“Jesus,” I prayed, “Jesus, I believe what You said. Make Daddy well!”

There was one more step. I walked to the door and opened and said, loud and clear: “Please come, Dr. Brown. I have…” (it was hard) “I have prayed believing that Daddy will get better.”

Dr. Brown looked down at my twelve-year old earnestness and smiled a warm and compassionate and totally unbelieving smile. But that smile turned first to puzzlement and then to astonishment as he bent to examine my father.

“Something has happened,” he said. His voice was so low I could hardly hear. Dr. Brown picked up his instruments with fingers that trembled, and tested Dad’s blood pressure. “Kenneth,” he said, raising Dad’s eyelids and then feeling his abdomen and then reading his blood pressure again. “Kenneth, how do you feel?”

“Like strength is flowing into me.”

“Kenneth,” said the doctor, “I have just witnessed a miracle.”

David Wilkerson went from being a “country preacher” from the hills of Pennsylvania to ministering through the power of the Holy Spirit to teens in New York City with strongholds he’d never even heard of. He was able to do this because God enabled him to.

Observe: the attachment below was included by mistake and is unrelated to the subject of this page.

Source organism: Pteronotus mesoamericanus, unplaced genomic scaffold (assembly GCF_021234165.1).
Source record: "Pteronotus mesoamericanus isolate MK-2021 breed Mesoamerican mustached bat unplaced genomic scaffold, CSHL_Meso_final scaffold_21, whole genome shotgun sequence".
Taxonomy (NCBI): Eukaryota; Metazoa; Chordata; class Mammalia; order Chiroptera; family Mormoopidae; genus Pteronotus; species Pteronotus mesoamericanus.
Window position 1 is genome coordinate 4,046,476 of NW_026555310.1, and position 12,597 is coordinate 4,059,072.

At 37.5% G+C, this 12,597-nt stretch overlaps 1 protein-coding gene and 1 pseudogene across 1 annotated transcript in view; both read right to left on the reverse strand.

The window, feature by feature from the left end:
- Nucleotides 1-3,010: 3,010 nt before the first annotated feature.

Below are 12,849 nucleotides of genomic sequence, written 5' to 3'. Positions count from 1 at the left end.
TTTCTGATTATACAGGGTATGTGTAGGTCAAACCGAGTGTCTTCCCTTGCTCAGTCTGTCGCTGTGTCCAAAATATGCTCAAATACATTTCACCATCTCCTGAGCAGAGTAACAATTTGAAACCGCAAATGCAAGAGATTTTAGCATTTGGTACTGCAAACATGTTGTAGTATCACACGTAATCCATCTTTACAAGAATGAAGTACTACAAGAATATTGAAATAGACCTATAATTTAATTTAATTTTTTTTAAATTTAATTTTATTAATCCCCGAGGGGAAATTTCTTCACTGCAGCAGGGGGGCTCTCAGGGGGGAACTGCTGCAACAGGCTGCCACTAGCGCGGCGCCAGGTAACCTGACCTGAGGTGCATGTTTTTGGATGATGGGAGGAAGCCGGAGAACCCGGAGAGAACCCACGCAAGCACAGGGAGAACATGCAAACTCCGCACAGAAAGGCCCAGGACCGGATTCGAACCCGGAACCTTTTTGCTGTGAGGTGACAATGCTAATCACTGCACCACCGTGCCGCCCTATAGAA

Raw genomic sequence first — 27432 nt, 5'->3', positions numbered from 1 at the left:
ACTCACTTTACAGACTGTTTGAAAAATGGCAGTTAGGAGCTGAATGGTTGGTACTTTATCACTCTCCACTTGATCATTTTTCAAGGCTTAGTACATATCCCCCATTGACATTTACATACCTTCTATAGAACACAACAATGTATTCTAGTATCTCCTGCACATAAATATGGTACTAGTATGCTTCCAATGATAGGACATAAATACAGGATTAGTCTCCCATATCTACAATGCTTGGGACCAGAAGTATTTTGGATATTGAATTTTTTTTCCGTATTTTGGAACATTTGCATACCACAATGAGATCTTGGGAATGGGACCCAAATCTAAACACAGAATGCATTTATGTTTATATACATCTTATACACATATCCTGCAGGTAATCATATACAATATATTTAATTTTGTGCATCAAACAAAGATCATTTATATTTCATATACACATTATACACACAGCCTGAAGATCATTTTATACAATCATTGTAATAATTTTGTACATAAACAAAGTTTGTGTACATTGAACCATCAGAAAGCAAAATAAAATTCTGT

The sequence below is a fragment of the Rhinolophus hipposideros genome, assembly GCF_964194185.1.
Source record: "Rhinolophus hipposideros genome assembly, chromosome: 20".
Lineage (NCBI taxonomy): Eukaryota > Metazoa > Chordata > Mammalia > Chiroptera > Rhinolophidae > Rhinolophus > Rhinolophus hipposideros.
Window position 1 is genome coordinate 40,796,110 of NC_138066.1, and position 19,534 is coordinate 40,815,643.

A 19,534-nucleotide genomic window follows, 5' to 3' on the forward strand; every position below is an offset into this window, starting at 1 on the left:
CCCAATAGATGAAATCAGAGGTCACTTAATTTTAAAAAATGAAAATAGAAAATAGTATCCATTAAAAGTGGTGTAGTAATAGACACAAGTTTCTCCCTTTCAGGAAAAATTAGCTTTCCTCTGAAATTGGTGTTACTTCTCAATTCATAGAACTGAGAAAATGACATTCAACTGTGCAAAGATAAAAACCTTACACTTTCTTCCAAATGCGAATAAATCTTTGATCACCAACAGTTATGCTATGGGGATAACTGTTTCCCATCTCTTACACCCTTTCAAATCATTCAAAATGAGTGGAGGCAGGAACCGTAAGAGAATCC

If that doesn’t get you excited about what God is capable of, then you might not be alive!

Grab a copy of The Cross and the Switchblade. Your local library might have it. And prepare to be changed!

My books so far on the #EmptyShelf challenge:

Empty Shelf Challenge Book #7: “The Predatory Lies of Anorexia” by Abby Kelly

I finished my 7th book for the #EmptyShelf challenge.

The Predatory Lies of Anorexia: A Survivor’s Story by Abby Kelly

I “met” Abby because she oversees the blog over at FINDINGbalance, where I have guest-posted. I’ve mentioned her before, and over the past few months, we’ve become fast friends.